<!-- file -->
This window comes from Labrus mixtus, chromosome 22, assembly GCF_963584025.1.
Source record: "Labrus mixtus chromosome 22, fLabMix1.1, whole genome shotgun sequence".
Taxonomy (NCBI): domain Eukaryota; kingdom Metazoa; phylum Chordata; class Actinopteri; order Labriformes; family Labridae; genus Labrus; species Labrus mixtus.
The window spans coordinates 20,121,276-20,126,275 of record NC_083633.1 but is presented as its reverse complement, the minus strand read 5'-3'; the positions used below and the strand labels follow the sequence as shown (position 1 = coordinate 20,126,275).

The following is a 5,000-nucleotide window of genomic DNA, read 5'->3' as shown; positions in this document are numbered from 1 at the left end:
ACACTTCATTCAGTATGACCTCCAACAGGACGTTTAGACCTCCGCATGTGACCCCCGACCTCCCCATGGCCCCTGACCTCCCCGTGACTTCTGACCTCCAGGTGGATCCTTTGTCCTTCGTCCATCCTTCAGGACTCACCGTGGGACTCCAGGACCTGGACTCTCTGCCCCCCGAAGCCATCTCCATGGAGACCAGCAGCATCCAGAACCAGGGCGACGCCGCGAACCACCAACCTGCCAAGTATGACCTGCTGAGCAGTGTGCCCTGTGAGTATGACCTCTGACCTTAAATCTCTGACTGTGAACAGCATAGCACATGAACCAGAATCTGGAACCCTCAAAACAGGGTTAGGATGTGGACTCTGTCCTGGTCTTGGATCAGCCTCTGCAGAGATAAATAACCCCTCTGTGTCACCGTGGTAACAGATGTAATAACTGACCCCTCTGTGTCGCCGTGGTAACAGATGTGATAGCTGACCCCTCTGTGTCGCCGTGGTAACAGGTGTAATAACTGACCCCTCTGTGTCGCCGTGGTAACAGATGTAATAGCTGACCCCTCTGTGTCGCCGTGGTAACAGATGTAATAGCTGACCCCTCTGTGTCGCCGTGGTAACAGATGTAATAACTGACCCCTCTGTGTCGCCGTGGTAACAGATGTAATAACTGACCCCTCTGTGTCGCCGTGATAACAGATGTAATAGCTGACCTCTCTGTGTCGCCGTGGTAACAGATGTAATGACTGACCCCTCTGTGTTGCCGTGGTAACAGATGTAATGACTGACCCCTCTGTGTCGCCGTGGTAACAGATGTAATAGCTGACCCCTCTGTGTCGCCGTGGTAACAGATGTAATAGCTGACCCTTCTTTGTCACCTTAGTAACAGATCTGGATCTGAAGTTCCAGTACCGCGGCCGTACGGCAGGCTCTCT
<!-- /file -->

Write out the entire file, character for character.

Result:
This window comes from Labrus mixtus, chromosome 22, assembly GCF_963584025.1.
Source record: "Labrus mixtus chromosome 22, fLabMix1.1, whole genome shotgun sequence".
Taxonomy (NCBI): domain Eukaryota; kingdom Metazoa; phylum Chordata; class Actinopteri; order Labriformes; family Labridae; genus Labrus; species Labrus mixtus.
The window spans coordinates 20,121,276-20,126,275 of record NC_083633.1 but is presented as its reverse complement, the minus strand read 5'-3'; the positions used below and the strand labels follow the sequence as shown (position 1 = coordinate 20,126,275).

The following is a 5,000-nucleotide window of genomic DNA, read 5'->3' as shown; positions in this document are numbered from 1 at the left end:
ACACTTCATTCAGTATGACCTCCAACAGGACGTTTAGACCTCCGCATGTGACCCCCGACCTCCCCATGGCCCCTGACCTCCCCGTGACTTCTGACCTCCAGGTGGATCCTTTGTCCTTCGTCCATCCTTCAGGACTCACCGTGGGACTCCAGGACCTGGACTCTCTGCCCCCCGAAGCCATCTCCATGGAGACCAGCAGCATCCAGAACCAGGGCGACGCCGCGAACCACCAACCTGCCAAGTATGACCTGCTGAGCAGTGTGCCCTGTGAGTATGACCTCTGACCTTAAATCTCTGACTGTGAACAGCATAGCACATGAACCAGAATCTGGAACCCTCAAAACAGGGTTAGGATGTGGACTCTGTCCTGGTCTTGGATCAGCCTCTGCAGAGATAAATAACCCCTCTGTGTCACCGTGGTAACAGATGTAATAACTGACCCCTCTGTGTCGCCGTGGTAACAGATGTGATAGCTGACCCCTCTGTGTCGCCGTGGTAACAGGTGTAATAACTGACCCCTCTGTGTCGCCGTGGTAACAGATGTAATAGCTGACCCCTCTGTGTCGCCGTGGTAACAGATGTAATAGCTGACCCCTCTGTGTCGCCGTGGTAACAGATGTAATAACTGACCCCTCTGTGTCGCCGTGGTAACAGATGTAATAACTGACCCCTCTGTGTCGCCGTGATAACAGATGTAATAGCTGACCTCTCTGTGTCGCCGTGGTAACAGATGTAATGACTGACCCCTCTGTGTTGCCGTGGTAACAGATGTAATGACTGACCCCTCTGTGTCGCCGTGGTAACAGATGTAATAGCTGACCCCTCTGTGTCGCCGTGGTAACAGATGTAATAGCTGACCCTTCTTTGTCACCTTAGTAACAGATCTGGATCTGAAGTTCCAGTACCGCGGCCGTACGGCAGGCTCTCT